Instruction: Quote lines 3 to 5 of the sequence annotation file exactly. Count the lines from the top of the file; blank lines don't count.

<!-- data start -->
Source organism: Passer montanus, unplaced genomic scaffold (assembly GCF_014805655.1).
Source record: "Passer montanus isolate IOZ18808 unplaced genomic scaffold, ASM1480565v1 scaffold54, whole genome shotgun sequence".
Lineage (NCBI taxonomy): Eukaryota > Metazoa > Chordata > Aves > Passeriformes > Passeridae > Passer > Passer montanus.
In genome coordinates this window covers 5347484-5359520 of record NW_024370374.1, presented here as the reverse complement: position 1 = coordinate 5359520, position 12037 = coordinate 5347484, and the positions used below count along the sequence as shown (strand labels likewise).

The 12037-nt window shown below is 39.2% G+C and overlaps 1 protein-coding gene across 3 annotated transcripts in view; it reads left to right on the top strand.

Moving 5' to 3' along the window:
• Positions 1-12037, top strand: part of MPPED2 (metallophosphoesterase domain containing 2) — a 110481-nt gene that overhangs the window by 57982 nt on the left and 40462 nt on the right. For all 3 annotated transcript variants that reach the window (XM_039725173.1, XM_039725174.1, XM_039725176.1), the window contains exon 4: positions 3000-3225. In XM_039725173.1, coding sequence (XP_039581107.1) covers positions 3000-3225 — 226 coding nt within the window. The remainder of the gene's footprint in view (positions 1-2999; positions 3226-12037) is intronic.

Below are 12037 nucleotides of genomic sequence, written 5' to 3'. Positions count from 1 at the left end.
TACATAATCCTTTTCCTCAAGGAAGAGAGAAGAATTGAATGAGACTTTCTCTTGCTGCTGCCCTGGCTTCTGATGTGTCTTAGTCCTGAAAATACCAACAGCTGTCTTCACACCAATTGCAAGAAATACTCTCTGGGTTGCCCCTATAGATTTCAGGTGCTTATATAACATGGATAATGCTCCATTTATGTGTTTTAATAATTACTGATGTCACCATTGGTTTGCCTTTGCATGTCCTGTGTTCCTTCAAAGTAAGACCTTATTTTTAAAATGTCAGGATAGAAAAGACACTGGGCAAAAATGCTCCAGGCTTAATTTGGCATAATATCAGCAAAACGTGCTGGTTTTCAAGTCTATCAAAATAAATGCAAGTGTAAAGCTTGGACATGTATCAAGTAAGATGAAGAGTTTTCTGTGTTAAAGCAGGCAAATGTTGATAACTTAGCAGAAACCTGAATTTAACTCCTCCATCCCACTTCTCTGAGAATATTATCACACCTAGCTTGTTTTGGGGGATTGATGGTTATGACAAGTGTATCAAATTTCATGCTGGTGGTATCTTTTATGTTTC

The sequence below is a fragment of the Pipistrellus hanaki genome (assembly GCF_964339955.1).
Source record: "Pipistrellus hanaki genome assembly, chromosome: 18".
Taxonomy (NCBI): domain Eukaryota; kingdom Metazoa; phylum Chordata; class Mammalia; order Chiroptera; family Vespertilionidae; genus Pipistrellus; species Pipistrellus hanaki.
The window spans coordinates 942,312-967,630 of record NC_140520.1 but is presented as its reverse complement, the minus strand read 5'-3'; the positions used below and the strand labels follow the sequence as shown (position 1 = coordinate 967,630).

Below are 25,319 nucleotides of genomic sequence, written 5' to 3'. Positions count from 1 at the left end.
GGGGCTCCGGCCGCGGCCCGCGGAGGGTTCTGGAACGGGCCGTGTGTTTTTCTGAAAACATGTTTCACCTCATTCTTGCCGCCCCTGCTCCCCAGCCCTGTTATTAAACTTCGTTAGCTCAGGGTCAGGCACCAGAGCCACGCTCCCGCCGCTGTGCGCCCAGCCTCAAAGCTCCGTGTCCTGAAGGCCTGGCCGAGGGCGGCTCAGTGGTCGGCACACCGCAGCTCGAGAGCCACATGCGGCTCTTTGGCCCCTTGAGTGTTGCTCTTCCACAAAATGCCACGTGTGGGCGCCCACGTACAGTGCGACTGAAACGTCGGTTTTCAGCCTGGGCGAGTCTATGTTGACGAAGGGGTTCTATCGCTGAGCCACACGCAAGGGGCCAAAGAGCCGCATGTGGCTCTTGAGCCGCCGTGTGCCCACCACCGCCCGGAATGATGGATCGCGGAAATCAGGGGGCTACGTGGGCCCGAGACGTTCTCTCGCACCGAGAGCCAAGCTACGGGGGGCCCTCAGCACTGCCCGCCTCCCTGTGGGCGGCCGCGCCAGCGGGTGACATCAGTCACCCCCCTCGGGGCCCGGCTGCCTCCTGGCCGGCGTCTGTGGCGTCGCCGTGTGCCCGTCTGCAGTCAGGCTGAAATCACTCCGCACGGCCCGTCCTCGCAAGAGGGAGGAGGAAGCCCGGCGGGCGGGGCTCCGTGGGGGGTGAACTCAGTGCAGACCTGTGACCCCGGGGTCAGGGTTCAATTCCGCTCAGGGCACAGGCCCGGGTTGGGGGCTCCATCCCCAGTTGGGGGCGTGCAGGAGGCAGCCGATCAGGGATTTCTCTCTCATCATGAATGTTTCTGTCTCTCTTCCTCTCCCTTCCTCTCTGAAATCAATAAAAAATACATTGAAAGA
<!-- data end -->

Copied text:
Lineage (NCBI taxonomy): Eukaryota > Metazoa > Chordata > Aves > Passeriformes > Passeridae > Passer > Passer montanus.
In genome coordinates this window covers 5347484-5359520 of record NW_024370374.1, presented here as the reverse complement: position 1 = coordinate 5359520, position 12037 = coordinate 5347484, and the positions used below count along the sequence as shown (strand labels likewise).

The 12037-nt window shown below is 39.2% G+C and overlaps 1 protein-coding gene across 3 annotated transcripts in view; it reads left to right on the top strand.